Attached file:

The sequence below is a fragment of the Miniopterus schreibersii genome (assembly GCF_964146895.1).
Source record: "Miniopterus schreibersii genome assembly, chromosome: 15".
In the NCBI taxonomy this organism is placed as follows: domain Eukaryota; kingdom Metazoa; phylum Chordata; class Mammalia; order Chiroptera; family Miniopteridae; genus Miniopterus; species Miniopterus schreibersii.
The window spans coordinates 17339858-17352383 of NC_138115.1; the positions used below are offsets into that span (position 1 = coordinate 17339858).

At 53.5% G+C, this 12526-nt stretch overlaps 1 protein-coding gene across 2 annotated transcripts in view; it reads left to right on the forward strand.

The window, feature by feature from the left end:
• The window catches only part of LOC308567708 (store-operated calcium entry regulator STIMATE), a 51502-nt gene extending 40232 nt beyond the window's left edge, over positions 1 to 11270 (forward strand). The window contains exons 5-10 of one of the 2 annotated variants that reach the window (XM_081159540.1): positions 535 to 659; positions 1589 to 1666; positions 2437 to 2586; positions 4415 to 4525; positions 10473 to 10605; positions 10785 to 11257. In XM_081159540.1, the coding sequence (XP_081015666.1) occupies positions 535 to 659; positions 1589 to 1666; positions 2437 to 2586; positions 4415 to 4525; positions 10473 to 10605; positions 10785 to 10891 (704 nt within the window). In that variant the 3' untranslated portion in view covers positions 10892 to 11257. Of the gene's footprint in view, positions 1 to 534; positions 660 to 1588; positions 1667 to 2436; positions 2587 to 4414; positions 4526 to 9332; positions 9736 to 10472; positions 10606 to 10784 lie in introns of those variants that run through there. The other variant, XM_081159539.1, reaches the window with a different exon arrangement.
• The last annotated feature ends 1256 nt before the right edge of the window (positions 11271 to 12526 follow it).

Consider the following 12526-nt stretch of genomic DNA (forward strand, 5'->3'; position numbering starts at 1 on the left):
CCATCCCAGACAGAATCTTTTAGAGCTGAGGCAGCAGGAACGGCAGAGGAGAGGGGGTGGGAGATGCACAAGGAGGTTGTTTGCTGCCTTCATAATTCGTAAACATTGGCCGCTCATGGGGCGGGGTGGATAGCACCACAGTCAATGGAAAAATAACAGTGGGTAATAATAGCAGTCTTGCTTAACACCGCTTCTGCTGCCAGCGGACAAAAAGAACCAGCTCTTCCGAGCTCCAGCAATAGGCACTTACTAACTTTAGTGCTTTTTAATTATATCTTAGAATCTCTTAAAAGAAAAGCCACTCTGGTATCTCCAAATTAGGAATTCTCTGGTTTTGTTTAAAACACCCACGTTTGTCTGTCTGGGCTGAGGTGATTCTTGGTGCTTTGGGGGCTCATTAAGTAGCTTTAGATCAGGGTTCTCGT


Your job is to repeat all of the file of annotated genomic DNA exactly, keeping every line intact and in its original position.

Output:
The sequence below is a fragment of the Miniopterus schreibersii genome (assembly GCF_964146895.1).
Source record: "Miniopterus schreibersii genome assembly, chromosome: 15".
In the NCBI taxonomy this organism is placed as follows: domain Eukaryota; kingdom Metazoa; phylum Chordata; class Mammalia; order Chiroptera; family Miniopteridae; genus Miniopterus; species Miniopterus schreibersii.
The window spans coordinates 17339858-17352383 of NC_138115.1; the positions used below are offsets into that span (position 1 = coordinate 17339858).

At 53.5% G+C, this 12526-nt stretch overlaps 1 protein-coding gene across 2 annotated transcripts in view; it reads left to right on the forward strand.

The window, feature by feature from the left end:
• The window catches only part of LOC308567708 (store-operated calcium entry regulator STIMATE), a 51502-nt gene extending 40232 nt beyond the window's left edge, over positions 1 to 11270 (forward strand). The window contains exons 5-10 of one of the 2 annotated variants that reach the window (XM_081159540.1): positions 535 to 659; positions 1589 to 1666; positions 2437 to 2586; positions 4415 to 4525; positions 10473 to 10605; positions 10785 to 11257. In XM_081159540.1, the coding sequence (XP_081015666.1) occupies positions 535 to 659; positions 1589 to 1666; positions 2437 to 2586; positions 4415 to 4525; positions 10473 to 10605; positions 10785 to 10891 (704 nt within the window). In that variant the 3' untranslated portion in view covers positions 10892 to 11257. Of the gene's footprint in view, positions 1 to 534; positions 660 to 1588; positions 1667 to 2436; positions 2587 to 4414; positions 4526 to 9332; positions 9736 to 10472; positions 10606 to 10784 lie in introns of those variants that run through there. The other variant, XM_081159539.1, reaches the window with a different exon arrangement.
• The last annotated feature ends 1256 nt before the right edge of the window (positions 11271 to 12526 follow it).

Consider the following 12526-nt stretch of genomic DNA (forward strand, 5'->3'; position numbering starts at 1 on the left):
CCATCCCAGACAGAATCTTTTAGAGCTGAGGCAGCAGGAACGGCAGAGGAGAGGGGGTGGGAGATGCACAAGGAGGTTGTTTGCTGCCTTCATAATTCGTAAACATTGGCCGCTCATGGGGCGGGGTGGATAGCACCACAGTCAATGGAAAAATAACAGTGGGTAATAATAGCAGTCTTGCTTAACACCGCTTCTGCTGCCAGCGGACAAAAAGAACCAGCTCTTCCGAGCTCCAGCAATAGGCACTTACTAACTTTAGTGCTTTTTAATTATATCTTAGAATCTCTTAAAAGAAAAGCCACTCTGGTATCTCCAAATTAGGAATTCTCTGGTTTTGTTTAAAACACCCACGTTTGTCTGTCTGGGCTGAGGTGATTCTTGGTGCTTTGGGGGCTCATTAAGTAGCTTTAGATCAGGGTTCTCGT